Why Are Aussies Less Keen To Strip Off Than Europeans?
Is it our isolation? Our English DNA? Or is it simple self-loathing, guilt and shame?
Earlier this year my family and I stayed on the Greek island of Corfu and stumbled upon an isolated nudist beach called Myrtiotissa, below a mountaintop nunnery, which Lawrence Durrell hailed as "perhaps the loveliest beach in the world."
It’s now a mere three-metre stretch of sand and pebbles, eroded by waves, very different to its wide expanse in the 1930s. When we got there, it was crammed with about 50 people. They were local Greeks of all shapes and sizes and ages. They were not ‘exhibitionists’, they weren’t being creepy. Older men and women lay on deck chairs under umbrellas. A young couple played backgammon. A little boy played catch with his naked dad. Being Australian, we kept our swimmers on and were the only people in the water. There were too many dangly bits to deal with in that tiny space, but the Greeks seemed totally unfazed.
At the beach where I live in northern NSW, there’s a ‘clothing optional’ section. Sometimes I swim nude there, but only when I have my husband with me. When alone, I’m sick of being leered at and made to feel uncomfortable. Even when I swim in my bathers I’ve been followed, propositioned and stared at for so long I’ve simply cut my time short and sprinted to my car.
I swim every morning -- winter and summer -- and on some cold, rainy days I’m the only one on the entire beach. When I see a lone man arriving, who then proceeds to swim or sit right near me, I feel threatened. I hate feeling fearful. It angers me that I feel unsafe on my neighbourhood beach.
There’s a huge difference between the local naturists who come to swim and sun themselves here and the ‘sex pests’, interstate tourists in search of an encounter, who make the beach unsafe for both women and men. There has been a long-running campaign by locals to close down the nudist part of the beach because we’re sick of being sexually assaulted, harassed, stalked and having to endure suggestive remarks and behaviours.
Before the advent of hook-up internet chat rooms, everyone -- including families with children -- swam nude at this beach with no fear. Now we’re on alert, with surveillance cameras everywhere and a ramped-up police presence. Even this has not made us feel safe.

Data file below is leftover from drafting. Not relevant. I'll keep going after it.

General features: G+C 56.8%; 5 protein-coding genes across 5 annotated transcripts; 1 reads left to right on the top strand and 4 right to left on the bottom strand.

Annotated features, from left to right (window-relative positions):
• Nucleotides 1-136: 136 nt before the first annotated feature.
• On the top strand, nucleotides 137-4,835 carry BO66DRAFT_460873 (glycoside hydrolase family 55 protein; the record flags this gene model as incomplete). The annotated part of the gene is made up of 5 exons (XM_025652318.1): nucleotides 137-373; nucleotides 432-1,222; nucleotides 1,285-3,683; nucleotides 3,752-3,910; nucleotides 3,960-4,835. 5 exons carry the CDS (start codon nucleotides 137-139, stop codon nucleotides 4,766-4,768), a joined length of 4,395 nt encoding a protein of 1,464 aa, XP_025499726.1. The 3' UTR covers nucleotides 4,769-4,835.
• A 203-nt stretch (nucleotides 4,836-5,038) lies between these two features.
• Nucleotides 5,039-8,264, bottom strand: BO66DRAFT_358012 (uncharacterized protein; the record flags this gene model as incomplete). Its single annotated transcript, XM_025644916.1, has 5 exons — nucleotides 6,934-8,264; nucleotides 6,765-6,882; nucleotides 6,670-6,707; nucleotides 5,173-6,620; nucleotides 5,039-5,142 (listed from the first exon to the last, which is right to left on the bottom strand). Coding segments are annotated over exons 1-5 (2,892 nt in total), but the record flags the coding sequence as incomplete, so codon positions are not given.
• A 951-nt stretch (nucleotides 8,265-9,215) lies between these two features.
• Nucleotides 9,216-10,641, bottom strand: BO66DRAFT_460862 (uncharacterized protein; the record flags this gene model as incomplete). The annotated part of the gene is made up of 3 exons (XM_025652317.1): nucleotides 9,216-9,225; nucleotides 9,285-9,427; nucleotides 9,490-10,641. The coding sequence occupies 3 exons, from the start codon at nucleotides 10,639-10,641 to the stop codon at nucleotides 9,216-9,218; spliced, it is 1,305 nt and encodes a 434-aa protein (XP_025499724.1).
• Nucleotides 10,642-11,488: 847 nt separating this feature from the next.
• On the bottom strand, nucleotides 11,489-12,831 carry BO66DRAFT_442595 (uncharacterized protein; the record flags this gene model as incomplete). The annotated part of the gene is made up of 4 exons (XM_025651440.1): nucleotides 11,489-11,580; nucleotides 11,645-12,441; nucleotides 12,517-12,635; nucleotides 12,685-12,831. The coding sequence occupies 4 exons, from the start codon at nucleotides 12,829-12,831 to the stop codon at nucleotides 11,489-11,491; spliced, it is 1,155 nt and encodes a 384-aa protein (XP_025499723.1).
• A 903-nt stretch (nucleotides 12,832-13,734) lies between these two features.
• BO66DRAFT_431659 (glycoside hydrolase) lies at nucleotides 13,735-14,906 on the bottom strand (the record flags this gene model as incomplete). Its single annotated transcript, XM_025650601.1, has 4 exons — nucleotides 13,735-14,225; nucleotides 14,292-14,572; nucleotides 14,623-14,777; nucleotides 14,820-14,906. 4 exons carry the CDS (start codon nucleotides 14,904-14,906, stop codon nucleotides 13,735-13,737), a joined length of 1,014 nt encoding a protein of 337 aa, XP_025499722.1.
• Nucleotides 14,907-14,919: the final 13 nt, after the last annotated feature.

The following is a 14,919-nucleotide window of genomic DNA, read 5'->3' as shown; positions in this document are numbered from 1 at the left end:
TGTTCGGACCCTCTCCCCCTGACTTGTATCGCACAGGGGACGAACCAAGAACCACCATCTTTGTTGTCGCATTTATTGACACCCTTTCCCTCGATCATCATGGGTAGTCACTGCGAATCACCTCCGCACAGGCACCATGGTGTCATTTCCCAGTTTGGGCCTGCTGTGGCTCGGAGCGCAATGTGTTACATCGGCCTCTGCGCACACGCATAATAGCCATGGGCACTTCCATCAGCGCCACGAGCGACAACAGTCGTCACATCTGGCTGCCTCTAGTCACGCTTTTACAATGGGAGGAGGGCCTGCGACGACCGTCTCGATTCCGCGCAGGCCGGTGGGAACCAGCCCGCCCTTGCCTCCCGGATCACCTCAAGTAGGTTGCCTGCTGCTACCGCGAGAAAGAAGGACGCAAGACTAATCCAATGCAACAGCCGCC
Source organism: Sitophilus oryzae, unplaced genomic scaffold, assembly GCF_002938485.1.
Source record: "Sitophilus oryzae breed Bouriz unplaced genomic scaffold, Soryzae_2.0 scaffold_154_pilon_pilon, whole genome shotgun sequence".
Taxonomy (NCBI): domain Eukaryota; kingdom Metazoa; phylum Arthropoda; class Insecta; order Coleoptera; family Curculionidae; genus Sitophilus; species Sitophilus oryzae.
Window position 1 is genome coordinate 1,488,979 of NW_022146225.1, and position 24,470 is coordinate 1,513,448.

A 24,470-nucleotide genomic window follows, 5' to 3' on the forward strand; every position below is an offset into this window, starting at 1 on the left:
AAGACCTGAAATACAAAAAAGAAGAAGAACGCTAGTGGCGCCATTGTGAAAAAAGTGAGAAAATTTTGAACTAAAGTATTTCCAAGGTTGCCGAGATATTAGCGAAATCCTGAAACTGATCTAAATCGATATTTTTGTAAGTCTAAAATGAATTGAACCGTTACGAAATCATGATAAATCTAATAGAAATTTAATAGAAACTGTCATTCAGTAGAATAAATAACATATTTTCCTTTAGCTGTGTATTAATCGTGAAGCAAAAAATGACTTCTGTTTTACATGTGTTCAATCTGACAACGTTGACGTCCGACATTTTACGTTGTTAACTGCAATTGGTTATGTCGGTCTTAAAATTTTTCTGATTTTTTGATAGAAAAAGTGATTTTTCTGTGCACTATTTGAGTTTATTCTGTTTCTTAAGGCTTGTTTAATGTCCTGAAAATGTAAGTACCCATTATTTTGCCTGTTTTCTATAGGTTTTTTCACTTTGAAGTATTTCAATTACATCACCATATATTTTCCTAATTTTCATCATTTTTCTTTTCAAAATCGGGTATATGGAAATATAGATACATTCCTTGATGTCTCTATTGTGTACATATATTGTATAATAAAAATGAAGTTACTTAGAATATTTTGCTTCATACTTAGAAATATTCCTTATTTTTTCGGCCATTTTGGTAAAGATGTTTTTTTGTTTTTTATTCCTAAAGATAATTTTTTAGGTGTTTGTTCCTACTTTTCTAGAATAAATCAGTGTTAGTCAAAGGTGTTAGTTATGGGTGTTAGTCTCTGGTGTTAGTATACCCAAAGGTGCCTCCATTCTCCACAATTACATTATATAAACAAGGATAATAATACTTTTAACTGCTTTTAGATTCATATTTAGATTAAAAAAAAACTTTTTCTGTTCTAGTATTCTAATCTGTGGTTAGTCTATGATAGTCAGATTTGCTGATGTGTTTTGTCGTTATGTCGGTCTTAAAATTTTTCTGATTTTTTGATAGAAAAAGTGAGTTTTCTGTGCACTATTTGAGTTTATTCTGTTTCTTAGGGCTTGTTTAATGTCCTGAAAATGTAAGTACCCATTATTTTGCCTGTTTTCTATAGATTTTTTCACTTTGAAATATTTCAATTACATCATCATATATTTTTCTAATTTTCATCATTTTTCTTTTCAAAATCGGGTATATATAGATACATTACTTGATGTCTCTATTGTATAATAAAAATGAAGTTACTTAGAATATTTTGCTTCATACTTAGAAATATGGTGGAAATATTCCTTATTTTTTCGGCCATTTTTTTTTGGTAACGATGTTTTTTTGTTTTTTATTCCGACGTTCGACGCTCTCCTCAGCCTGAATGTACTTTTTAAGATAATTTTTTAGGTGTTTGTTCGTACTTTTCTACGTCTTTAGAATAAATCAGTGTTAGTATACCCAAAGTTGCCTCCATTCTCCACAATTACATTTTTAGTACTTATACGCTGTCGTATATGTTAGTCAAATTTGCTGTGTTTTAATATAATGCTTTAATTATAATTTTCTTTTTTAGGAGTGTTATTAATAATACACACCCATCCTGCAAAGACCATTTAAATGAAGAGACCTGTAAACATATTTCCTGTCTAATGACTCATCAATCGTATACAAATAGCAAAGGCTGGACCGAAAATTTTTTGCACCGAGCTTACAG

Why do some people equate nudity with lewd sexual behaviour? Are Australians prudish compared to Europeans? Is it our geographical and cultural isolation from the rest of the world? The pervasive slip-slop-slap ads and our terror of skin cancer? Is it a particularly twisted form of misogyny? Or is it simple self-loathing, guilt and shame?
In southern Europe women and men are not inhibited by their perceived fatness, sagginess or wrinkles. Their bodies are there to be celebrated. Patty, 45, who recently returned from Italy, "found it so refreshing to see women of all shapes, sizes and ages [on the beach] wearing whatever they wanted without a care and without judgement." I’ve been to many nudist and non-nudist beaches in Greece, Portugal, France, Italy and Spain, and never felt as uncomfortable on a nudist beach in Europe as I do here.
Sam, 54, believes as I do that "Aussies think nude is rude. I grew up both here and overseas so that stands out to me as an Aussie thing." Amanda, 47, thinks it’s due to "English DNA? Isolation? I think our dominant Australian culture is less mature than European culture…we haven’t been marinating in the Great Masters nude art and sculpture." Selena, 47, says, "it’s partly racist too. Catholic and Protestant missionaries saw the Pacific native inhabitants as 'savages' and licentious because they didn’t wear clothes."
Bohemian literati aside, the culture of ‘wowserism’ was dominant in Australia in the mid-20th century. Norman Lindsay, celebrated sculptor, painter and author, fought constant battles with what he called "pious hypocrites" who wanted his sensual, erotic works seized by police. Wowsers attempted to condemn acts they deemed sinful or immoral. Lindsay’s first book, The Age of Consent, published in Australia in 1938, was promptly banned. As late as the 1960s, Melbourne’s Myer department store was forced to cover up plaster copies of Michelangelo’s statue David by the police. Beach inspectors prowled the shores of Bondi and Manly, measuring the width of women’s bikinis.
Today, the ‘new wowserism’ is alive and well. It’s still illegal for a woman to go topless on the beach, unless in a designated area, while men can. Men can also walk down the street bare-chested. One of the downsides to the increased police presence on my local beach have been the fines some women have been given who decide to go topless or nude on a quiet, isolated stretch of beach. The law takes no account of subtlety.
Teri, 69, says "we fought for our right to own our bodies, along with the right to go topless on the beach if we chose…I have since been astounded at the reversion to prudery of this generation…me, I’m a brazen hussy who believes everyone has a body. When mine was young and pretty I was happy to show it off. Now it’s not, I don’t give a stuff."
Like Teri, I’m learning not to care either. We do all have bodies. We need to throw off this outdated hangover of culture and history in order to see our bodies clearly for what they are: incredible vehicles for experiencing reality. Is that so hard to do?